A 20% incremental dose regimen of narrow-band ultraviolet B (NB-UVB) phototherapy leads to a faster response in patients with psoriasis and skin types III-V without increasing the risk for adverse events, according to study research published in the Journal of the American Academy of Dermatology.

The single-center study included 111 patients with psoriasis and skin types III-V who were randomly assigned to receive different dose increment regimens of NB-UVB 3 times weekly: group 1 (10% dose increment, n = 50); group 2 (20% dose increment, n = 50); and group 3 (30% dose increment, n = 11). Scores on the Psoriasis Area and Severity Index (PASI) and static Physician’s Global Assessment (sPGA) were measured at baseline and after every 5 sessions. The researchers found no statistically significant differences in baseline characteristics in the t3 groups. In group 3, however, 72.7% of patients developed erythema compared with 20.4% in group 1 and 20.8% in group 2.

The percentage of patients who achieved PASI 75 and PASI 90 treatment responses was similar in group 1 and group 2 (PASI 75: 59.2% vs 70.8%, respectively, P = .23; and PASI 90: 24.5% vs 29.2%, respectively, P = .60), the study authors noted. The treatment response, however, was “significantly faster” in patients from group 2 compared with the response in patients in group 1 (P = .026), according to the investigators.

The European S3 guidelines currently recommend NB-UVB dosage increments of 30%, and the American Academy of Dermatology (AAD) guidelines recommend increments of 10%, it was acknowledged. “Although the S3 guidelines recommend an increment of 30%, we do not consider it advisable in skin types III-V,” stated the investigators. “Our findings support previous data suggesting that NB-UVB is highly effective for treatment of plaque psoriasis.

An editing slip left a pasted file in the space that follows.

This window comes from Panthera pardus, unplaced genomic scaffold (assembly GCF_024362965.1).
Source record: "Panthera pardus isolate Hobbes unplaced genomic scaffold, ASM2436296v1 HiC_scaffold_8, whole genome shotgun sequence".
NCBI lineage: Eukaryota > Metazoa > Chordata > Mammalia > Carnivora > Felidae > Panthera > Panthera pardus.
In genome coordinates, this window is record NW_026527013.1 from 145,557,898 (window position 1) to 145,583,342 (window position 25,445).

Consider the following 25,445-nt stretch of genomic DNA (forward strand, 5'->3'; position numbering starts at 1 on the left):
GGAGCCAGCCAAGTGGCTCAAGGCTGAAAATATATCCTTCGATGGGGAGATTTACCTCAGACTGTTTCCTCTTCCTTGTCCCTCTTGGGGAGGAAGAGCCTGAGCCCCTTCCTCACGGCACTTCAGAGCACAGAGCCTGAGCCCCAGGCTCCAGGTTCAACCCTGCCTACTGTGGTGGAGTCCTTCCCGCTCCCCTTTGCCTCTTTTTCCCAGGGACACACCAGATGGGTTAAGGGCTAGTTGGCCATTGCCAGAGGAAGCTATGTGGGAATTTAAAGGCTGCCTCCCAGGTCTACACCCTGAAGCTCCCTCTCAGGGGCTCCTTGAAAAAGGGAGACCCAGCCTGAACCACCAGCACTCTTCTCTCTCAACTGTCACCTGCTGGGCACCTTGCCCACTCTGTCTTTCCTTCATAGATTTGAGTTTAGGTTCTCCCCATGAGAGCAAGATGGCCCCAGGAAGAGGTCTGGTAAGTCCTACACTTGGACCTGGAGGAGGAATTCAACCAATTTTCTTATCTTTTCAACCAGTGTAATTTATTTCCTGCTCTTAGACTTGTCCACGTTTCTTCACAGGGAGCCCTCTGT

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“One interesting finding was that satisfactory treatment response was more likely in those with [a] history of psoriasis remission in summer than in those without such history,” the study authors commented. “Previous studies have reported that sunbathing at the Dead Sea is effective…. We speculate that patients [who] tend to improve in summer may be more sensitive to UVB therapy; thus, such a history could be used as a predictor of response.”

Reference

Yu Y, Yi X, Zhang Y, et al. Comparison of different incremental dose regimens of narrow-band ultraviolet B in skin types III-V: A prospective, randomized, single-blind parallel study in patients with psoriasis [published online June 29, 2020]. J Am Acad Dermatol. doi: 10.1016/j.jaad.2020.06.993